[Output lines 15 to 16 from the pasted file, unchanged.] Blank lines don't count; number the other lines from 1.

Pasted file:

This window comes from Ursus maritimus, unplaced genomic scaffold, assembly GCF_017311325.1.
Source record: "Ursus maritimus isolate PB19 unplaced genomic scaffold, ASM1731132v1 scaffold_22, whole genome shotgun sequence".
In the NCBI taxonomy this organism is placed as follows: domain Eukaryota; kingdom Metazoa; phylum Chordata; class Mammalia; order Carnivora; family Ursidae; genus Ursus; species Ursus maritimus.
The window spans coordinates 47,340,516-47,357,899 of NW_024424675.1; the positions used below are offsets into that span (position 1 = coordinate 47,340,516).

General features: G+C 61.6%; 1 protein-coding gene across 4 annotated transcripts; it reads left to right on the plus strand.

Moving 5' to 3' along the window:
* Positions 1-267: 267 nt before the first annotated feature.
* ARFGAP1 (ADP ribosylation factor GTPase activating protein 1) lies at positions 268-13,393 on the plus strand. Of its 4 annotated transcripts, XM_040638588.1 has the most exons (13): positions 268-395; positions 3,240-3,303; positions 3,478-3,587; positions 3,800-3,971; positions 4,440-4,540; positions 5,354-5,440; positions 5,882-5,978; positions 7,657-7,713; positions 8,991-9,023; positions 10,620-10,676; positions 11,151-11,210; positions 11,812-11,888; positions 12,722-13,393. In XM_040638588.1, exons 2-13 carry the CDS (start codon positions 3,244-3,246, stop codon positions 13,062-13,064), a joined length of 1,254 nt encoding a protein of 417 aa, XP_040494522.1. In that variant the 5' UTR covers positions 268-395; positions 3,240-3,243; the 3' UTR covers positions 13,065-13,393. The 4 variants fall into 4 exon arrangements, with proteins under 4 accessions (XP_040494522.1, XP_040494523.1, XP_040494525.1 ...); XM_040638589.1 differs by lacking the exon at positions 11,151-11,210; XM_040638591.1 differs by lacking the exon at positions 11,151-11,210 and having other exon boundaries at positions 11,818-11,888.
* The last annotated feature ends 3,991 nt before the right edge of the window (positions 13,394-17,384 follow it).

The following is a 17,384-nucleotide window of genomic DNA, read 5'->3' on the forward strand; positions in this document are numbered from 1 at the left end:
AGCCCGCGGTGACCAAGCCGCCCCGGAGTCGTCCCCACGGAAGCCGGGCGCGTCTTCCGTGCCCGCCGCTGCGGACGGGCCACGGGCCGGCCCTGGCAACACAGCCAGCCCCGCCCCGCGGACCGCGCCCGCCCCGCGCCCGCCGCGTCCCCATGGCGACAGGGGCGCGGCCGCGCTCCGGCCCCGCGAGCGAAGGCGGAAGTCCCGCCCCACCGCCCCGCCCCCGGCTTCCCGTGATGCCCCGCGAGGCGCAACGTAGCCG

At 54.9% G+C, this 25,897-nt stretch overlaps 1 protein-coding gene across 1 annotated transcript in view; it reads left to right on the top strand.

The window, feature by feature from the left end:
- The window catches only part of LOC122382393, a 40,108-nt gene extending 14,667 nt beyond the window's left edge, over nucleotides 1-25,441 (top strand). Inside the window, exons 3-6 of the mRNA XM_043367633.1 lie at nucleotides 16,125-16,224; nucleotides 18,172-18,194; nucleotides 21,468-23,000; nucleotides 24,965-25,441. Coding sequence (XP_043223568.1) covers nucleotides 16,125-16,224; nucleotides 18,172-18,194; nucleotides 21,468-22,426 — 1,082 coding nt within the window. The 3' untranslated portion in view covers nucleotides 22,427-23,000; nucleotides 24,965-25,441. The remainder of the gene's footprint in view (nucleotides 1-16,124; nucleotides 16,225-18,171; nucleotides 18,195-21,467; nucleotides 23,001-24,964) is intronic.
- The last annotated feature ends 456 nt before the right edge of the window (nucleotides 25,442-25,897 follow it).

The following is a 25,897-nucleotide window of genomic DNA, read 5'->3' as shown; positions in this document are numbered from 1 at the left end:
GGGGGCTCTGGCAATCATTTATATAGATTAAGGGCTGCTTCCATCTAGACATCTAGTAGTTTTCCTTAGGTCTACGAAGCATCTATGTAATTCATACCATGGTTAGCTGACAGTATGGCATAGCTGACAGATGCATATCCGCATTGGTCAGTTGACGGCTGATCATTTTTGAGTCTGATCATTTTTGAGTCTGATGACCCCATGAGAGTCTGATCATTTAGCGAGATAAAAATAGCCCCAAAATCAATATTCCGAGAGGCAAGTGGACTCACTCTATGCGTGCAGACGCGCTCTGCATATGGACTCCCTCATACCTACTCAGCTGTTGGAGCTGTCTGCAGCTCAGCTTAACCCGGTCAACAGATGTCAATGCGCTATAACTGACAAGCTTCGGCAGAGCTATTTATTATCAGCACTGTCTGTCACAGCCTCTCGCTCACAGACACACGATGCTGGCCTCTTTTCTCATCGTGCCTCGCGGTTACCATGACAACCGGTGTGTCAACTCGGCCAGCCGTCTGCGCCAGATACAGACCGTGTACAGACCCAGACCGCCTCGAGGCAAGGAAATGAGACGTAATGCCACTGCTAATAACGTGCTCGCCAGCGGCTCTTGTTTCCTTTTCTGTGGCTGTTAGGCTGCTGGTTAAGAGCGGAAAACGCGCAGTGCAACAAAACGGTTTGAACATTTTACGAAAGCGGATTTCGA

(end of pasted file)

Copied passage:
- The last annotated feature ends 456 nt before the right edge of the window (nucleotides 25,442-25,897 follow it).

The following is a 25,897-nucleotide window of genomic DNA, read 5'->3' as shown; positions in this document are numbered from 1 at the left end: